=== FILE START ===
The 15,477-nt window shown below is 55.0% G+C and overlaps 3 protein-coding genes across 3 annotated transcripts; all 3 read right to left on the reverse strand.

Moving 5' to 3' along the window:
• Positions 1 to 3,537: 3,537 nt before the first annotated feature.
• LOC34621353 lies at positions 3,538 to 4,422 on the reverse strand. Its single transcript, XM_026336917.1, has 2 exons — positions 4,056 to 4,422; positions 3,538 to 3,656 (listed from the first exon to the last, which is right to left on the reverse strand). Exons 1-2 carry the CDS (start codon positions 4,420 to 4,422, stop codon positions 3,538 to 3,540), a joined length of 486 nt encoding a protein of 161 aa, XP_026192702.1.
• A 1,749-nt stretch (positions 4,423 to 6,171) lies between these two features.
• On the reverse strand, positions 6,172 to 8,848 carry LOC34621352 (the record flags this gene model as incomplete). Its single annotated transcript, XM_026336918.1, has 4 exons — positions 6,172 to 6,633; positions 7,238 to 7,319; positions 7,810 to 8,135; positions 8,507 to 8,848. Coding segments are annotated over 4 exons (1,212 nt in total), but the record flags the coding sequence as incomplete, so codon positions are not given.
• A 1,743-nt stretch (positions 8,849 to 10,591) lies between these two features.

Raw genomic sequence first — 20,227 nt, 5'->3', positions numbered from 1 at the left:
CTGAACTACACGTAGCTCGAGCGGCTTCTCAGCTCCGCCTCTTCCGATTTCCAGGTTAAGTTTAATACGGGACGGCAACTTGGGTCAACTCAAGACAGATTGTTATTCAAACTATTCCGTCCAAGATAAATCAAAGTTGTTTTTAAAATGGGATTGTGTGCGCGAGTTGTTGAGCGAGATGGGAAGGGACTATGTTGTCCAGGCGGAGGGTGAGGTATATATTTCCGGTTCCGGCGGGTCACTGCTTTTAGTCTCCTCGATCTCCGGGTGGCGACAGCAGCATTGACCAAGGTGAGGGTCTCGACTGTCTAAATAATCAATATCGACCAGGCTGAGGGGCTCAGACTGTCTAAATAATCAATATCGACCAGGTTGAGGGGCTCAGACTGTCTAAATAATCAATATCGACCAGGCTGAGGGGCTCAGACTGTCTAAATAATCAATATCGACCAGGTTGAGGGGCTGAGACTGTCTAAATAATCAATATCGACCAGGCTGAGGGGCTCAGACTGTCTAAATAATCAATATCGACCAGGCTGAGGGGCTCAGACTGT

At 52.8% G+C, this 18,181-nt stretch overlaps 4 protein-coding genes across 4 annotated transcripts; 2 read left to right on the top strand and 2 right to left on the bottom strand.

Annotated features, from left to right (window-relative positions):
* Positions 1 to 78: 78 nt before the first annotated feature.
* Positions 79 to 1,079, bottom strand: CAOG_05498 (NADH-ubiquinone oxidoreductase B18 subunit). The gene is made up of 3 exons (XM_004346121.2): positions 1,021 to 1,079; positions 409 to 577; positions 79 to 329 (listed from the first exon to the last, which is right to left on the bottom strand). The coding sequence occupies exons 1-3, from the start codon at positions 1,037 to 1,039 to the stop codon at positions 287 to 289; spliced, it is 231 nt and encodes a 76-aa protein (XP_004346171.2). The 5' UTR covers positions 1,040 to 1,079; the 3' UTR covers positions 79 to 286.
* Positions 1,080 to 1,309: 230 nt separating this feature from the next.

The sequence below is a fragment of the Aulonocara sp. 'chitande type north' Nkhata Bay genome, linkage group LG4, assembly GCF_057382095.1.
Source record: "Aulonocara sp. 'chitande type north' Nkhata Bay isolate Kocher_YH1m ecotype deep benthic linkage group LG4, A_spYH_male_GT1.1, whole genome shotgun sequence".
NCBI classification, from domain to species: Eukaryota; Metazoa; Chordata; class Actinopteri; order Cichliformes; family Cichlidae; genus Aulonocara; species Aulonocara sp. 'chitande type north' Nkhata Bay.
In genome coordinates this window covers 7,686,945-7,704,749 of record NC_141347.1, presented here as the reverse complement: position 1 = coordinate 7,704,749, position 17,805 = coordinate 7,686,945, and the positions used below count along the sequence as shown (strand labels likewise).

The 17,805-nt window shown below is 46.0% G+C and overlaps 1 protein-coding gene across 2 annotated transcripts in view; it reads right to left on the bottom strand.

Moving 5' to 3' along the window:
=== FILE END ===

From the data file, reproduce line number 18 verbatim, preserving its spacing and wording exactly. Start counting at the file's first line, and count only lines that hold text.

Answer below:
In genome coordinates this window covers 7,686,945-7,704,749 of record NC_141347.1, presented here as the reverse complement: position 1 = coordinate 7,704,749, position 17,805 = coordinate 7,686,945, and the positions used below count along the sequence as shown (strand labels likewise).